She was so sweet. Soft spoken and kind, Wendy reached out to those who were new in our youth group, befriended those who were difficult, and set an example for others in many ways. In spite of all that, she almost allowed herself to be defined by a series of mistakes.
Due to some “wrong time, wrong place, with the wrong people” circumstances, she got suspended from school for a few days.
Although her emotions were tossing her around like a rag doll in a cage match, her mother did not offer what she needed in that moment — encouragement and hope. She tag-teamed with the enemy almost making her tap out when she said, “Wendy, I am so disappointed. Now God will never be able to use you because you are just like everyone else.”
Those words were the knockout blow as they played with Wendy’s own self-loathing and disgust to make her question her testimony, God’s love for her, and His ability to help her overcome.
Shame and Guilt
In my decades of ministry, I have learned that many struggle with the guilt and shame that come from poor choices and memorable mistakes. Some have crafted a lifestyle and reputation of messing up, while others have wandered into that territory momentarily, but the ramifications are always felt.
Until they have experienced God’s grace and forgiveness in a meaningful way, they are shackled by shame, they struggle to receive forgiveness and love, they reject joy, and wonder if even a loving God can love someone so unlovable.
These feelings become walls that keep good news and truth from affecting their hearts, and if you are going to help them embrace God’s love, God is going to have to break through. He just might use you to do that.
When dealing with people who are struggling as Wendy was, here are some tips that can help you begin to chip away at that self-made, but very real and powerful wall.
- Communicate Acceptance: When someone is bound with shame to a level that they are emotionally and spiritually paralyzed, they are convinced that everyone knows and everyone is either pointing and laughing or turning away and whispering. It may sound simple, but the first tool you need to use is eye contact and body language. Let them know with a smile that you are glad to see them and that you are not thinking of them as dirty, disgusting or broken.
I labeled this “communicate acceptance” because many would say “I accept them.” Due to the internal damage done, it is very important that you go out of your way to communicate it with more than words to overcome their assumption that you don’t accept them. You need to make clear to them, no matter how clear you feel it is in your mind, how you feel.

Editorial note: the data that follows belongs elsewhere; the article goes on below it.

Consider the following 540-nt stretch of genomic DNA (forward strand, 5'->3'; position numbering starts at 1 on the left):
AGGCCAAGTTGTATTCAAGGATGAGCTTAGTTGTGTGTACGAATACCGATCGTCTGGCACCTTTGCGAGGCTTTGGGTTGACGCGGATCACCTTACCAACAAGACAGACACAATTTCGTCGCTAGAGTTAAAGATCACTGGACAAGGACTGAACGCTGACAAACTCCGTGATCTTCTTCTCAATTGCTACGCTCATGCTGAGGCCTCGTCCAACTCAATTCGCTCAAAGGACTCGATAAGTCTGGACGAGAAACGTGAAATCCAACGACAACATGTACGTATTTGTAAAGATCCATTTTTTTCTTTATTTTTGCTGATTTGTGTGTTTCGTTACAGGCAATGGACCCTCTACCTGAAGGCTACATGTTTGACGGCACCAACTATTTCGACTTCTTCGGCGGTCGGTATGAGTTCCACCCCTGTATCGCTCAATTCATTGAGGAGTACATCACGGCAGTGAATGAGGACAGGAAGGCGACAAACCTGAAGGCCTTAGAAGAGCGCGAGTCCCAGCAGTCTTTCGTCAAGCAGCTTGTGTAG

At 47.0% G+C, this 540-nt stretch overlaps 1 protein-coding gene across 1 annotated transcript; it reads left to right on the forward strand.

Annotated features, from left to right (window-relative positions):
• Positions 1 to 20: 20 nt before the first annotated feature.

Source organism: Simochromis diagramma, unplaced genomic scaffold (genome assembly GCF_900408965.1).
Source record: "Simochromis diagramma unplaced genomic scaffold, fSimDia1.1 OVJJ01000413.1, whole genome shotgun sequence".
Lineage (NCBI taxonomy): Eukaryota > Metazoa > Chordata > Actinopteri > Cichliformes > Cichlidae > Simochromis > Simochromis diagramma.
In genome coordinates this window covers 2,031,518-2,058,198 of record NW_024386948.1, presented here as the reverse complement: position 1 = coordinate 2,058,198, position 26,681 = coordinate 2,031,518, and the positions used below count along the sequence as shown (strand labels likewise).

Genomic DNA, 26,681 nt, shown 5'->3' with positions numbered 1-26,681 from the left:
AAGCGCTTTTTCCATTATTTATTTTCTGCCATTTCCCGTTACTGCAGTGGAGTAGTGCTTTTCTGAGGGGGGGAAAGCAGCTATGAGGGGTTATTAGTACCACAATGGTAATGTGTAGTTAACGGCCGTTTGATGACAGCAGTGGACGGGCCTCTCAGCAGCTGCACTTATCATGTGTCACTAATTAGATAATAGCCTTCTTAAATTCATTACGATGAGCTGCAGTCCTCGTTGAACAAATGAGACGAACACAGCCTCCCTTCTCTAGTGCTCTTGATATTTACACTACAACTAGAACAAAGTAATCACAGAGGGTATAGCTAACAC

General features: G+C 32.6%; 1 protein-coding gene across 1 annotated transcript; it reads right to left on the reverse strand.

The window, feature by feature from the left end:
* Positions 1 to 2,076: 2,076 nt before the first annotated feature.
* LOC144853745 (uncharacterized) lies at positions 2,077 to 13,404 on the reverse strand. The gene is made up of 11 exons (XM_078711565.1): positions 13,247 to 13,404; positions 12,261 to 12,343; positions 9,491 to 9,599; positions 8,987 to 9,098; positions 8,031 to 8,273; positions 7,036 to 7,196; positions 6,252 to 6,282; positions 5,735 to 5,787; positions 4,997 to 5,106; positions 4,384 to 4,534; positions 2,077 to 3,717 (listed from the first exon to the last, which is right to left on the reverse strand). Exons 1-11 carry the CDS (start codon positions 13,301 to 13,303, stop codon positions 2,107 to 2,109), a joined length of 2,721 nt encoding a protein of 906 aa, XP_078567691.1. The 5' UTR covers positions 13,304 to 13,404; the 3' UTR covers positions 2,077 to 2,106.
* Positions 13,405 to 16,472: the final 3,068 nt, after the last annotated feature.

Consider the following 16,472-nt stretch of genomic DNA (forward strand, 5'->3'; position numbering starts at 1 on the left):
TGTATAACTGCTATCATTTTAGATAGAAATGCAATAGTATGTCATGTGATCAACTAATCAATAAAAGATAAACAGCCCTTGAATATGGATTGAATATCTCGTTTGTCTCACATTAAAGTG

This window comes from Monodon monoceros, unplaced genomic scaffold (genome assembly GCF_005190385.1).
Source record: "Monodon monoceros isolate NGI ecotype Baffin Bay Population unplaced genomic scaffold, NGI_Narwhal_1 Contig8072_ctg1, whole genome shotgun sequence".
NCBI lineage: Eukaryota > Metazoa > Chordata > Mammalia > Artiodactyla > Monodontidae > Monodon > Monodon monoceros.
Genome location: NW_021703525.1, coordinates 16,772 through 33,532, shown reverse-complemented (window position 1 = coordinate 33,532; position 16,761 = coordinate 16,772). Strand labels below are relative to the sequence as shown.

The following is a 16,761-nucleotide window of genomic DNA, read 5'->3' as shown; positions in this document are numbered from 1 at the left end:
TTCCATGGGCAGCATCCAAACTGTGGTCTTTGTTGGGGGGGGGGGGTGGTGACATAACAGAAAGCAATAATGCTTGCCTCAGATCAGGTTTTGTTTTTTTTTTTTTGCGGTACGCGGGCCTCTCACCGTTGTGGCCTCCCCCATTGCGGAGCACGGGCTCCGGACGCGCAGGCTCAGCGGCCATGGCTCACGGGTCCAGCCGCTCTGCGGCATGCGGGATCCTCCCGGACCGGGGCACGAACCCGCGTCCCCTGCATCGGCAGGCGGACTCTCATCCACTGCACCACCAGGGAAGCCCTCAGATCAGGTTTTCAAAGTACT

- Demolish the Lie: Wendy was dealing with the lie that she was too far gone. When dealing with people who feel they have gone too far, let them know that God has not given up on them. By the way … this is common among people who grew up only under the rule, not the love, of religion. They have been told that God is an angry God that holds grudges, not a forgiving God who embraces broken people.
When appropriate, remind them of the Prodigal Son. The Father was just waiting to welcome him home (Luke 15:11-32). Point to Peter, who denied Jesus three times but was also welcomed back with open arms (Luke 22:54-62; John 21:15-17). And don’t forget to relate to their pain and admit that you were lost, hopeless and undeserving of God’s mercy before you invited Jesus to save and forgive.
- Share Hope: When someone is bound by their past, they can’t find hope in the future. Take some time to remind them that their future hasn’t been written yet, and with God’s help, it will be full of hope, purpose, and impact.
Philippians 1:6 is a promise that they can embrace. God is still at work in them and He will bring them to maturity and completion.
Wendy had to learn to forgive herself and accept God’s amazing grace, but eventually she did. Instead of running from God and fortifying the wall of guilt and shame, she ran to Him and found comfort in His presence. She found healing in His Word, and she found joy in the process.
She did not become perfect overnight, but she did learn from her mistakes. And, because she went through her own personal valley of shadows, she became more compassionate and more understanding of others whose weaknesses were on display for everyone to see.
She didn’t embrace her mom’s words. She overcame them by choosing to believe God’s.
Sean Dunn is founder and president of Groundwire, a global ministry with the mission to lead every youth and young adult into a personal relationship with Jesus by leveraging current media channels to connect with them wherever they are. More than 116,000 made commitments to Christ through the organizations efforts in 2020. For more information, visit www.groundwire.net